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For a Variety of Viewers, 28 March 2011
7/10

This film surely deserved being nominated in the Academy Awards. Steinbeck's message was butchered and the story of the Okies disgraced. These two viewpoints are both fairly accurate in their own respect. Indeed this is very entertaining and captivates its audience, but it also twists the story Steinbeck conveys in his book. Before considering whether or not to view this movie, you first need to know if it is the right match for yourself.

Entertainment: If you are searching for the perfect movie to sit back on a Friday night, maybe reminisce in the past, eat some popcorn, enjoy a classic movie, then you should continue reading under heading. This film did deserve being nominated for best film in the Academy Awards. Excellent cinematography and great actors like Henry Fonda and John Carradine set this movie apart and make the audience really feel for the Joads. After losing their family farm, the Joads set out as migrant workers on their way to California. They overcome adversity as the try to get settled and find work, despite the attitudes of the land owners. This is a story of overcoming odds and no matter what happens, staying together as a community, as the people.

Compare and Contrast: If you're looking to see how this movie compares to this book and are hoping that it will accurately depict Steinbeck's novel, then turn around. I'm not saying this is a bad movie, it does tell the story of the Joads and shows the problem they are facing, but the way in which the Joads combat this diversity is different between the two works. The beauty of the inner chapters isn't expressed to its full potential in the movie. It's not expected that this can be done, but the effects of the inner chapters is part of what made the novel what it was. In the book, the inner chapters tied the Joads to the entire community and helped set up some context. The movie tells some of the stories of those in the inner chapters, but doesn't give the sense of community that the book has. Along with the lack of sense of community the relationship of the family is not the same between the two entities. In the book the two kinds of families, the Joads and John Davis', are compared. The difference between the two are having the family break up, but have community replace it, or have a family that stays together, but their connection to the community is destroyed. The movie seems to take the stance of Joe Davis' family because the focus is put on the family and the aspects of the family falling apart like Noah's Departure and the Joads connection to their community is downsized. The Joads never meet the Wilsons and the boxcar seen is completely taken out. Also the family farm isn't really shown in detail and there isn't a sense of connection to the agriculture because not a single peach or piece of cotton is shown. This brings me to my next point.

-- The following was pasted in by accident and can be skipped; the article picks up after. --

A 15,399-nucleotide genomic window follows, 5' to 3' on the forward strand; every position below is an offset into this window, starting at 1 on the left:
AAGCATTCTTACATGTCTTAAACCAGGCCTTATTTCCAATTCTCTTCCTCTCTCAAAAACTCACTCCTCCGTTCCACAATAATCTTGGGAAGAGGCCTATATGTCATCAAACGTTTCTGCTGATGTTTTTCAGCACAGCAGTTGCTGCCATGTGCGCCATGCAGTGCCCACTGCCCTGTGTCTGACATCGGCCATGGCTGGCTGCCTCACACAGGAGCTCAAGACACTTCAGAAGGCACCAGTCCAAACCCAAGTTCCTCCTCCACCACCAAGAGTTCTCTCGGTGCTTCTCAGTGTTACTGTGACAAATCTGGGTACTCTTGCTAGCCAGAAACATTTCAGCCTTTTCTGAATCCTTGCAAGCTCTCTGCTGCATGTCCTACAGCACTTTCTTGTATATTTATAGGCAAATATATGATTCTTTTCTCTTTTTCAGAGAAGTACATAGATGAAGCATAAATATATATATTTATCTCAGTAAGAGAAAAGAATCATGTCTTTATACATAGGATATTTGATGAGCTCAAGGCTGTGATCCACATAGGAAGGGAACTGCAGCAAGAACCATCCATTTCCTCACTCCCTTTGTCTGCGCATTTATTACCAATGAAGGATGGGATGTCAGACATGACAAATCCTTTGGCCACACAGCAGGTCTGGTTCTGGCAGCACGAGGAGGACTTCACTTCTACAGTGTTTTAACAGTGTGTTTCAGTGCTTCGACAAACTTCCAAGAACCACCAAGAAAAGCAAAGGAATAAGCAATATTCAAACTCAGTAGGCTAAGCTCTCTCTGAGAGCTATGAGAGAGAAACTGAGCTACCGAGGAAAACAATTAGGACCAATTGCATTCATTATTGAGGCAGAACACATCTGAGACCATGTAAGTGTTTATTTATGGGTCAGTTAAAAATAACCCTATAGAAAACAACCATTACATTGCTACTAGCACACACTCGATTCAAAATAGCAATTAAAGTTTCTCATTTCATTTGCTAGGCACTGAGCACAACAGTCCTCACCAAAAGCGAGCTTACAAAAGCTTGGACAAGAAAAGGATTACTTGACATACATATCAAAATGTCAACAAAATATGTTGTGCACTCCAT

Students: If you need to read this book over the summer before going back to school, watch this movie. It seems like a spark note of the book as it summarizes the travels of the family and their hardships. However, if you need to discuss the themes of this book, you might not get a very good grade. The problems of the Joads remain intact, but the solutions of their problems are different. Emphasis is put on the people instead of sacrifice to move forward.

This is truly a good movie, but if you are hoping it will reflect the book, you might not enjoy it as much. Personally having read the book myself, I did enjoy this movie and respected it for what it did achieve for its time; however you can't view this thinking that it will be like watching Steinbeck tell his story.